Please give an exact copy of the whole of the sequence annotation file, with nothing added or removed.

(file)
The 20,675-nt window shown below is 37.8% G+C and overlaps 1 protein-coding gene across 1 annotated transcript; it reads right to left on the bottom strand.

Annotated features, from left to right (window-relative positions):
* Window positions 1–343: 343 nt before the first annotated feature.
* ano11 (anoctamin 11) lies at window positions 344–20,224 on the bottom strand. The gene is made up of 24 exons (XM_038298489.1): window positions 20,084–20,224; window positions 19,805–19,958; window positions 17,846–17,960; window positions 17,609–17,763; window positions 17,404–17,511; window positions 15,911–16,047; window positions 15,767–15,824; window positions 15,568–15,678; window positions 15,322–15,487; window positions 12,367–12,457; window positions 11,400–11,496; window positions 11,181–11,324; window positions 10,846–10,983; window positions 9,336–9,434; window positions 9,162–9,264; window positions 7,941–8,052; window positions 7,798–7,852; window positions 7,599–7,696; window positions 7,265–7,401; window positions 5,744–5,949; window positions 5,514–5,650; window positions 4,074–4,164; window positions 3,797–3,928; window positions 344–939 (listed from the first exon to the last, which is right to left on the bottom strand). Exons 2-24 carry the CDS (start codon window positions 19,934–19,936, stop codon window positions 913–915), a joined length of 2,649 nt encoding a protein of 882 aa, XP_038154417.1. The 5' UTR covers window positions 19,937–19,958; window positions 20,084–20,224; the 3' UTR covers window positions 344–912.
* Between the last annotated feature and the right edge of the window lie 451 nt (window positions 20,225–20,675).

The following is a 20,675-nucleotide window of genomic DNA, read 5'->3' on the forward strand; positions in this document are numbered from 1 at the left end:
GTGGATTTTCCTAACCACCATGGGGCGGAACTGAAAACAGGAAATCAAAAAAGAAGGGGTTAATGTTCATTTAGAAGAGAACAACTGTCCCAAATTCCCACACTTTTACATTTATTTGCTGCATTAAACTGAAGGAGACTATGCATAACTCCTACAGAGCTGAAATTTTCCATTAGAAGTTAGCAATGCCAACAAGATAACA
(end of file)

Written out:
The 20,675-nt window shown below is 37.8% G+C and overlaps 1 protein-coding gene across 1 annotated transcript; it reads right to left on the bottom strand.

Annotated features, from left to right (window-relative positions):
* Window positions 1–343: 343 nt before the first annotated feature.
* ano11 (anoctamin 11) lies at window positions 344–20,224 on the bottom strand. The gene is made up of 24 exons (XM_038298489.1): window positions 20,084–20,224; window positions 19,805–19,958; window positions 17,846–17,960; window positions 17,609–17,763; window positions 17,404–17,511; window positions 15,911–16,047; window positions 15,767–15,824; window positions 15,568–15,678; window positions 15,322–15,487; window positions 12,367–12,457; window positions 11,400–11,496; window positions 11,181–11,324; window positions 10,846–10,983; window positions 9,336–9,434; window positions 9,162–9,264; window positions 7,941–8,052; window positions 7,798–7,852; window positions 7,599–7,696; window positions 7,265–7,401; window positions 5,744–5,949; window positions 5,514–5,650; window positions 4,074–4,164; window positions 3,797–3,928; window positions 344–939 (listed from the first exon to the last, which is right to left on the bottom strand). Exons 2-24 carry the CDS (start codon window positions 19,934–19,936, stop codon window positions 913–915), a joined length of 2,649 nt encoding a protein of 882 aa, XP_038154417.1. The 5' UTR covers window positions 19,937–19,958; window positions 20,084–20,224; the 3' UTR covers window positions 344–912.
* Between the last annotated feature and the right edge of the window lie 451 nt (window positions 20,225–20,675).

The following is a 20,675-nucleotide window of genomic DNA, read 5'->3' on the forward strand; positions in this document are numbered from 1 at the left end:
GTGGATTTTCCTAACCACCATGGGGCGGAACTGAAAACAGGAAATCAAAAAAGAAGGGGTTAATGTTCATTTAGAAGAGAACAACTGTCCCAAATTCCCACACTTTTACATTTATTTGCTGCATTAAACTGAAGGAGACTATGCATAACTCCTACAGAGCTGAAATTTTCCATTAGAAGTTAGCAATGCCAACAAGATAACA